Tell us a little bit about yourself and what you do.
Jason Pang: I am the Creative Director and one half of the Melbourne-based Australian menswear label AMXANDER.
Rong Chen: I’m the other half – working with Jason on creative direction, overall operations and the well-being of our label.
What are some recent, upcoming or current projects you are working on?
We are in the final stages of wrapping up our Spring/Summer 2019 collection, which is to be released by the end of June in conjunction with Men’s Fashion Week in Paris. On the side, we’re working on a collaborative project with one of our buyers over in China, which is something new for us and pretty exciting.
How did your interest in art or fashion begin?
JP: I always liked art at a very young age – sketching, painting, mixed media you name it. Fashion only became an interest and passion of mine towards the end of high school while I was preparing my portfolio for design school. Fashion was always something I could connect to, but never in a million years did I think I’d be making this into a career.
RC: My mother was a seamstress, so that played a role in my foundation. I’ve always been a fan of “art” in relation to ancient narratives like myth and legends. They’ve intrigued me since I could start reading and I spent a good number of hours in the public library back then. It would later develop into an interest in contemporary work and fashion.
Number one fashion don’t?
JP: Blues and blacks don’t blend – although, I may be wrong.
RC: Do whatever you want in my opinion. Self expression!
If you had to explain your work or brand to a stranger, what would you say?
Our focus is reimagining, reworking and redefining sub-cultural uniforms from occupations, cultural groups and eras.
What materials do you use in your work and what is your process like?
We really like to work with innovative synthetic and natural fibers. Our work usually starts by creating a foundation for the narrative we want to build for the season, then working across motifs and symbols that best reflect that concept. As we mentioned before, we like to reinvent uniforms, so that comes through as disassembly or a complete upheaval, depending on how we feel.
What artists or designers are you interested in right now?
JP: I’ve been obsessed with fellow Aussie artist CJ Hendry recently; her work is seriously out of this world!
RC: Really into Matthew Stone’s work at the moment.
What’s your favorite thing about your city?
JP: The art and food culture.
RC: Food, definitely. Melbourne is slow-paced and relaxed, friends and family are nearby, etc.
What are your thoughts about the fashion scene in Melbourne?
JP: It’s definitely growing; still leaning towards to conservative side. It would probably take another couple of years before they really catch up to the international scene.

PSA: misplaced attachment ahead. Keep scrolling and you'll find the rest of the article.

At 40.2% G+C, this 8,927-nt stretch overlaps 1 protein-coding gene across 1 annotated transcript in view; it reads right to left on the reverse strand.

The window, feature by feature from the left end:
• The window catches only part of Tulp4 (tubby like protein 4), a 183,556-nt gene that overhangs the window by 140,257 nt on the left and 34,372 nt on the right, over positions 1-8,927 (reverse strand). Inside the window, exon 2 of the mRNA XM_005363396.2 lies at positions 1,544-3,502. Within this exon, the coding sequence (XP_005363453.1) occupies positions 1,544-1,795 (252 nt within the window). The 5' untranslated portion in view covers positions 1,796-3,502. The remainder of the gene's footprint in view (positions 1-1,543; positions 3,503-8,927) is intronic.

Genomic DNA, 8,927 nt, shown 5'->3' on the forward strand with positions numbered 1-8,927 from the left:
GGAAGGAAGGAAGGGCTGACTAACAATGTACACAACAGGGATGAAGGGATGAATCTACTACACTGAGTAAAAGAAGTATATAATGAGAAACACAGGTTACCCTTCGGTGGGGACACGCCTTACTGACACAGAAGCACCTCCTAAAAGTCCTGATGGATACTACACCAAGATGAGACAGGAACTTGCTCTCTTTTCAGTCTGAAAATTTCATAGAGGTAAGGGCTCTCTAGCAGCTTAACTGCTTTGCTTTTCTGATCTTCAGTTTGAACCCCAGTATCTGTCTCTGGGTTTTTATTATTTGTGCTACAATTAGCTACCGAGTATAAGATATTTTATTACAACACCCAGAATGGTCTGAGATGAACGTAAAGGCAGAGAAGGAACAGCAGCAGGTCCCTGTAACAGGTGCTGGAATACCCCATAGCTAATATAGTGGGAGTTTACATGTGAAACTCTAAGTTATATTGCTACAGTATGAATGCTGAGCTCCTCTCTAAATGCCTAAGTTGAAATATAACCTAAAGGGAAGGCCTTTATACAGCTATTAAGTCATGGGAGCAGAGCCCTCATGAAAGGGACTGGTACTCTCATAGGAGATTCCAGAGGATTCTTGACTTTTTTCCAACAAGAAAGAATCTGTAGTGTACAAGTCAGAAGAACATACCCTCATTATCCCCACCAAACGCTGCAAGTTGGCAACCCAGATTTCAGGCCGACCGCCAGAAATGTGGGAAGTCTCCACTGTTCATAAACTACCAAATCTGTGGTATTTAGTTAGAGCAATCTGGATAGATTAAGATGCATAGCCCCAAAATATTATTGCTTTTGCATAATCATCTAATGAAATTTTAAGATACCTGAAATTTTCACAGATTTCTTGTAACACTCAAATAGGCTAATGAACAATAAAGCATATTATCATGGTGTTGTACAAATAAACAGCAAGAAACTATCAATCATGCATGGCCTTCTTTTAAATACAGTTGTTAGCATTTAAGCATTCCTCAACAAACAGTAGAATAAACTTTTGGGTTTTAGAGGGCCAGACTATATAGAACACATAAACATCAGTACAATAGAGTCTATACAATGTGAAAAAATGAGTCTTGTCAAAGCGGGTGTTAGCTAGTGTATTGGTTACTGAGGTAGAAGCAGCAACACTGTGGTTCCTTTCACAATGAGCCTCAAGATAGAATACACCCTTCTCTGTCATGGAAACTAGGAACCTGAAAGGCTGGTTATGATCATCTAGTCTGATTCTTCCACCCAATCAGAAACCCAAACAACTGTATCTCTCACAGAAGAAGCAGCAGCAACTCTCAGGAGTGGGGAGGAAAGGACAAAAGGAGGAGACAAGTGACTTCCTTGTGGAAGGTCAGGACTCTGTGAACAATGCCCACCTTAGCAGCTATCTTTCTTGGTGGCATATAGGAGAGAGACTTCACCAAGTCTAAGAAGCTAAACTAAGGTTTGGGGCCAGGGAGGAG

RC: I think the diversity in cultures and expanding population has helped encourage some unique voices in Melbourne at the moment. Having said that, self-expression remains relatively “niche” in my opinion. Traditional ideas of how you should dress, “masculinity” and “femininity” are still quite prominent in the culture here.
What was the last collection you saw that stuck out to you?
JP: Probably Kim Jones’s final collection for Louis Vuitton Men’s – Fall/Winter 2018.
RC: Sacai’s FW2018.
What is your snack/beverage of choice when working in your studio?
JP: Red Rock Deli Potato Chips and a big cup of Boost Juice.
RC: Milk tea/bubble tea.
What are you really excited about right now?
At this moment? We’re both really excited for the photo shoot of our upcoming collection. Finalizing the looks and seeing the story come to life and people’s reactions is always great.
If you hadn’t become a designer what do you think you’d be doing?
JP: Probably something along the lines of an interior decorator.
RC: Can’t think of just one thing to be honest…
What are you listening to right now?
JP: A long playlist of Chris Brown’s greatest hits.
RC: White noise – it helps me focus.
What are some of your favorite movies?
JP: I watch so much TV and movies that are scary so I don’t have definite answer, but I’m really into the Jurassic World franchise at the moment, with the new one having just launched. Lord of the Rings, the Hobbit are really high up my list. Fantasy and adventure, something that needs imagination.
RC: Anything sci-fi.
How has Instagram changed the industry for you?
JP: As of now, your Instagram feed is basically your portfolio. All the opportunities that come through and people you meet just based off this one platform – I wouldn’t have grown as much as a designer if it weren’t for Instagram.
RC: Instagram has created some really great connections and relationships. The connections you can make are amazing, but at the same time it’s almost frightening how much content we’re exposed to now. I feel like it can take away the value or longevity of some ideas.
Can you share one of the best or worst reactions you have gotten as a result of your work?
JP: The best is always when people start comparing your work to some of the greats – in a positive way of course. The worst was when I had someone just come up to me and say that well what we’re doing is un-relatable and we’re probably not going to make it if we don’t make some changes. All you can do is take in the advice, brush off the negativity and just do you – that’s what I try to tell myself most of the time at least.
RC: I would say the best reaction we’ve gotten is when people come up and are inspired by the work we do, either to fuel the fire to start something of their own, or just change the way they approach how ‘creativity’ impacts their life. I’ll leave the negatives aside.